Apr. 20, 2017
Instead of pouring millions into inoperative desalination plants & rusting sewage treatment works, humanitarian aid should be generous relocation grants to help Gazans find safer, more secure lives elsewhere
“If the borders opened for one hour, 100,000 young people would leave Gaza” – Rashid al-Najja, vice dean, Gaza’s Al-Azhar University; “
…I’d go to Somalia, Sudan — anywhere but here” – Salim Marifi, student,Gaza’s Al-Azhar University, in Al Jazeera, May 6 2015.
“96 percent of water in the Gaza Strip is now undrinkable” – i24 News April 9, 2017.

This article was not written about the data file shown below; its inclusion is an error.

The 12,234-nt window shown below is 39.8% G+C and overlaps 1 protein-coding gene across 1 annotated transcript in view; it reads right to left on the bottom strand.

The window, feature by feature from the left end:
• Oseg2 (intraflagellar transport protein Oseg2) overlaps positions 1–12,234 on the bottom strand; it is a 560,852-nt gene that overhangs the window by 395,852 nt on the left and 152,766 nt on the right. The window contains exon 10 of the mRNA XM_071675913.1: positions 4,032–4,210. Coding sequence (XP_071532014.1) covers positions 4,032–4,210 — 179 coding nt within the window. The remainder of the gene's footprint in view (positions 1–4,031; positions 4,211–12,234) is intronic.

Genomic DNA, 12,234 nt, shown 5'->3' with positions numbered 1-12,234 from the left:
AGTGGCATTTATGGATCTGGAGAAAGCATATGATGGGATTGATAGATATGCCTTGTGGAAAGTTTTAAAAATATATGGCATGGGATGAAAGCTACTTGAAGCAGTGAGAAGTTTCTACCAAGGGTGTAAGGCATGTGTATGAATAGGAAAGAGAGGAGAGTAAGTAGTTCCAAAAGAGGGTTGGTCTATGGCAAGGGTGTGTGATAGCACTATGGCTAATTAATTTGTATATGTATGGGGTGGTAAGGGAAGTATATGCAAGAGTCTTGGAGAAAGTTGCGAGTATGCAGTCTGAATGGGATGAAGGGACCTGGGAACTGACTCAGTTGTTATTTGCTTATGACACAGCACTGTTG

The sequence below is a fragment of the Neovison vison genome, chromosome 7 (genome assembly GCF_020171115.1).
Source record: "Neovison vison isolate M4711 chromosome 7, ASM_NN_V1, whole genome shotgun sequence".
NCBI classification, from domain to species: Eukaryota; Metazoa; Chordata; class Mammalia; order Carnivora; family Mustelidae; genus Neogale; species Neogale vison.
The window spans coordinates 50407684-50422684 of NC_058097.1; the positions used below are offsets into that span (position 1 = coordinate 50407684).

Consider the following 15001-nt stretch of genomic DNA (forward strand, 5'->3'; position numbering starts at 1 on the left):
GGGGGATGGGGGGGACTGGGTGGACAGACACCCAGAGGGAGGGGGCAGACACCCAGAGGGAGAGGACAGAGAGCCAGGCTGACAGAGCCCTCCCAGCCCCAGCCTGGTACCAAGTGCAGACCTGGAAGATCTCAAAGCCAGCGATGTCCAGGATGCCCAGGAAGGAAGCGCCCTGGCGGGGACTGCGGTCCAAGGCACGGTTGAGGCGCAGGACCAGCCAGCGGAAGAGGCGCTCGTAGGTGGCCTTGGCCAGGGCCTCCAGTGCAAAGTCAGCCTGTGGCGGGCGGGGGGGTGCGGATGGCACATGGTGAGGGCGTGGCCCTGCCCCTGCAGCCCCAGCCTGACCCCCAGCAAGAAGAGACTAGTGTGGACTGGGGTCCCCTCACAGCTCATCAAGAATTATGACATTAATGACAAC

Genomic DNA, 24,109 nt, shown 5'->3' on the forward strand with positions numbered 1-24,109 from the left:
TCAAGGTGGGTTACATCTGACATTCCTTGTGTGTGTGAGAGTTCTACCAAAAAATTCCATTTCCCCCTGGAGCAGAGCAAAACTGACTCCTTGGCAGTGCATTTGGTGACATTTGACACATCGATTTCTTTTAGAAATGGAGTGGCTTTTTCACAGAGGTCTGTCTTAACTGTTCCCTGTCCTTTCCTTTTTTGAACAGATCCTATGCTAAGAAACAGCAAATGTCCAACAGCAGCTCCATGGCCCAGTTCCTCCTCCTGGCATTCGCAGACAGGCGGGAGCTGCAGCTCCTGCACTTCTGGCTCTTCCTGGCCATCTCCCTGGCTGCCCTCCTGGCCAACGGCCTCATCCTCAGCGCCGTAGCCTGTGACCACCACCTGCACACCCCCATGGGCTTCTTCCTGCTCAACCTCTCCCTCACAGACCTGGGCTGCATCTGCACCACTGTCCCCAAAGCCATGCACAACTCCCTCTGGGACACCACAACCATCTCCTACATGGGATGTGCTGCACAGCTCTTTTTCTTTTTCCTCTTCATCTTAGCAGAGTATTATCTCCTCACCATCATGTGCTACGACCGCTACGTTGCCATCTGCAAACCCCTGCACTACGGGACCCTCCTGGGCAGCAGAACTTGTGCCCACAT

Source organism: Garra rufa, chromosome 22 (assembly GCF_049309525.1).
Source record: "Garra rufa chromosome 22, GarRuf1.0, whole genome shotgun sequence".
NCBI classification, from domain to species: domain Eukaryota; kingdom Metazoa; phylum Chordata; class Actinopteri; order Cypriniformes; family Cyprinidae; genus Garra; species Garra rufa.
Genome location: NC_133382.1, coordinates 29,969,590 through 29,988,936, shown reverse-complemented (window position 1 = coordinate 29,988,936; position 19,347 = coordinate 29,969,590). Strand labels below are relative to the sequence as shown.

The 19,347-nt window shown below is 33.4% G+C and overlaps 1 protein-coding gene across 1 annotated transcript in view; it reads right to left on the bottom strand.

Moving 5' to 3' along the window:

“Each day, millions of gallons of raw sewage pour into the Gaza Strip’s Mediterranean beachfront … turning miles of once-scenic coastline into a stagnant dead zone” – Associated Press , May 3, 2016.
“Gaza’s sole power plant runs out of fuel” – Times of Israel, April 16, 2017.
The endeavor, spanning almost a quarter century, to transform the coastal enclave of the Gaza Strip into a self-governing Arab entity (or even part of such an entity) has failed.
It has failed resoundingly and irretrievably.
After two-and-half decades of futile effort, the time has come to accept this—and to acknowledge that further pursuit of this ill-conceived objective will only compound the current tragedy—for both Jew and Arab alike.